Itâ??s always special to live in a town that's famous for something. And in Iron Mountain and Kingsford, that famous flair came in the form of a Ford.
Fordâ??s entrepreneurial and creative mind, combined with Edward Kingsfordâ??s knowledge of the U.P. and its resources, led to an event that's published in most history books: the opening of the Ford plant.
Guy Forstrom, a local historian and author, explained the impact that these two men had on the Upper Peninsula.
â??Mr. Kingsford was largely responsible for talking Henry Ford into building the plant at its location, just outside of the Iron Mountain city limits, in what is now the city of Kingsford,â?? said Forstrom.
The plant used northern timber, here in the U.P., to create the well-known and hand-crafted Ford vehicles. "They would saw lumber here, and they would cut those parts out and dry the wood,â?? explained Forstrom. â??They would ship the cut parts to Detroit where they were assembled into the bodies; so they would rough out all the pieces here,â?? he added.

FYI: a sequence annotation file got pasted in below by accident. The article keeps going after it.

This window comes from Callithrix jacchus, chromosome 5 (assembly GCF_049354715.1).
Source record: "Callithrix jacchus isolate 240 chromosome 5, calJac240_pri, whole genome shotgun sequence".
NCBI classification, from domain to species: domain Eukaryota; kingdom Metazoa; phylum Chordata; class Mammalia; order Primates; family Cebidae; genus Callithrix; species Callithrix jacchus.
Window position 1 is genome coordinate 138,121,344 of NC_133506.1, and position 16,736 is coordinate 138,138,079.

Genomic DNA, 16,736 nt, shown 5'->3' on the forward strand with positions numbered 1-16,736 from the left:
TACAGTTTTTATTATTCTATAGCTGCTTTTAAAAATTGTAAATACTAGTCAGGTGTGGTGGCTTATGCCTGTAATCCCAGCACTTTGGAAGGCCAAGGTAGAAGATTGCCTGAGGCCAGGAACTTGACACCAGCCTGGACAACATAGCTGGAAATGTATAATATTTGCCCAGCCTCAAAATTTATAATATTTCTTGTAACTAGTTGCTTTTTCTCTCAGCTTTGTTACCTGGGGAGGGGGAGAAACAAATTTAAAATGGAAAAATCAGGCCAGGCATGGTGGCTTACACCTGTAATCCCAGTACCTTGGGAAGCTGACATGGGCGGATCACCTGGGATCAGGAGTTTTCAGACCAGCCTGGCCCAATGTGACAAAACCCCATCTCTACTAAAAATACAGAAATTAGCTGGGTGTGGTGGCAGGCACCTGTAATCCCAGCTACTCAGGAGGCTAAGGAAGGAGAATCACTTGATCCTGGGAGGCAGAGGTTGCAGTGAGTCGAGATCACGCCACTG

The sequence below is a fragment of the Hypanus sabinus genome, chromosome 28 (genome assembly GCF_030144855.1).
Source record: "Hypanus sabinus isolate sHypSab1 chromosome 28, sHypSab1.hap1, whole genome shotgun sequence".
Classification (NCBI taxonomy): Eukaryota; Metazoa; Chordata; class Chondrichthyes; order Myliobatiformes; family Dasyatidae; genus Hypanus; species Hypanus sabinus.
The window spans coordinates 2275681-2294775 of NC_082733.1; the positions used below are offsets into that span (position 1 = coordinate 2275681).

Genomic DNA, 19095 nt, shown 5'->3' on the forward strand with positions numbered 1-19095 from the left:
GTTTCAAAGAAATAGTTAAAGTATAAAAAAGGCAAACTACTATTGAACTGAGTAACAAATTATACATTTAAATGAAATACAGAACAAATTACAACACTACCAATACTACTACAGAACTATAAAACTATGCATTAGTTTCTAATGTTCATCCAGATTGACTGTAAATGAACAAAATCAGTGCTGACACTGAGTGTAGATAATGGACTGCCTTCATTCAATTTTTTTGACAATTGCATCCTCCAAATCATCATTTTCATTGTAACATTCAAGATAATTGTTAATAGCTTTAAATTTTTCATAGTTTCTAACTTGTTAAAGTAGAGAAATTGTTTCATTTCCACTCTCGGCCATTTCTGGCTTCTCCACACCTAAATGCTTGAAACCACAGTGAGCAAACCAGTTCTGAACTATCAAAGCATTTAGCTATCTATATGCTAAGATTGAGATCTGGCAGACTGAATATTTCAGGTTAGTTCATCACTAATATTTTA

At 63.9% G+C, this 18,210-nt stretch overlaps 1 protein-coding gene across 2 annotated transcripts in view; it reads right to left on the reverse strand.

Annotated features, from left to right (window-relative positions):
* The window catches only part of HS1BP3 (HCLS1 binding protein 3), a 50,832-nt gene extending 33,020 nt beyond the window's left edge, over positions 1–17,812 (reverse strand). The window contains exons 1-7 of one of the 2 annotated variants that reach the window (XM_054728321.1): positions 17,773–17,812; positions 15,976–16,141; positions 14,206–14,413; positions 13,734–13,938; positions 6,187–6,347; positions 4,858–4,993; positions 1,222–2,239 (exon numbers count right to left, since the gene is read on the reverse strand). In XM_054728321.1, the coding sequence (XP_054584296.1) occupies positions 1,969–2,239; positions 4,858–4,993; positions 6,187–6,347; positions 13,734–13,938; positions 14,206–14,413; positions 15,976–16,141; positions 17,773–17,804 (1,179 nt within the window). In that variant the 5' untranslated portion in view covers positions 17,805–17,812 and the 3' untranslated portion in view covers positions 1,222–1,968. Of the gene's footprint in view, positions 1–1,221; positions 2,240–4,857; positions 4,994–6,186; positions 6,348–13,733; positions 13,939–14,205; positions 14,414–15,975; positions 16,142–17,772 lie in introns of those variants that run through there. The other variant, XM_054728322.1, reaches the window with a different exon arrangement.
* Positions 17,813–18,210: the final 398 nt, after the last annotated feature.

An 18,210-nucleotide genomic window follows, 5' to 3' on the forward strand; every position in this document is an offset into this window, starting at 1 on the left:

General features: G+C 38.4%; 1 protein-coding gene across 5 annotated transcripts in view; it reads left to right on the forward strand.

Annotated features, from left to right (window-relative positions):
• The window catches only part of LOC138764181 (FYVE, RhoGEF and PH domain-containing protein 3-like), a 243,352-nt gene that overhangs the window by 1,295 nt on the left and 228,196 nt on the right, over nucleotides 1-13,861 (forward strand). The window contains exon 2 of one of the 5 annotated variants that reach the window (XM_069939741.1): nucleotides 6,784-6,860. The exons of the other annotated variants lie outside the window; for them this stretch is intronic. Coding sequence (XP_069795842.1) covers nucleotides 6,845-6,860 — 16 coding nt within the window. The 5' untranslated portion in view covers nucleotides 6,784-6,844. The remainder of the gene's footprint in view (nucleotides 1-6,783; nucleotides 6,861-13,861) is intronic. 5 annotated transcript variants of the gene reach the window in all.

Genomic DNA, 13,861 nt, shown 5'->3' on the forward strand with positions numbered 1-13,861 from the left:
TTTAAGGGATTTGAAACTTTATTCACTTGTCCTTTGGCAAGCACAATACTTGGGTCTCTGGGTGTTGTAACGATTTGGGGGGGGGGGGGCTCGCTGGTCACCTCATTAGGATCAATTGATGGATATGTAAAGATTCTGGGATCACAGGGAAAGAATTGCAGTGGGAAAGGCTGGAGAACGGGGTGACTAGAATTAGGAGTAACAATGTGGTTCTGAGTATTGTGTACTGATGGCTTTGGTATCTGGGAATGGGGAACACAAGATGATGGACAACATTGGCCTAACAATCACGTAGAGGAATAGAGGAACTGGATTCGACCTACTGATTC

But what Henry Ford later came to realize was that by using all of this wood, the plant was left with another resource. â??What would come at the end of the distillery is lump charcoal. He had 80 tons of lump charcoal a day at its peak,â?? said Forstrom.
Ford and Kingsford understood the saying â??waste not, want not," and so the charcoal briquette industry soon became something else the people could be proud of.
â??Grilling as we know it pretty much came from Henry Ford,â?? added Forstrom.
At the peak of its industry, the Ford plant employed around 7,000 people; an economic boom that had a major effect on the communities of the western Upper Peninsula.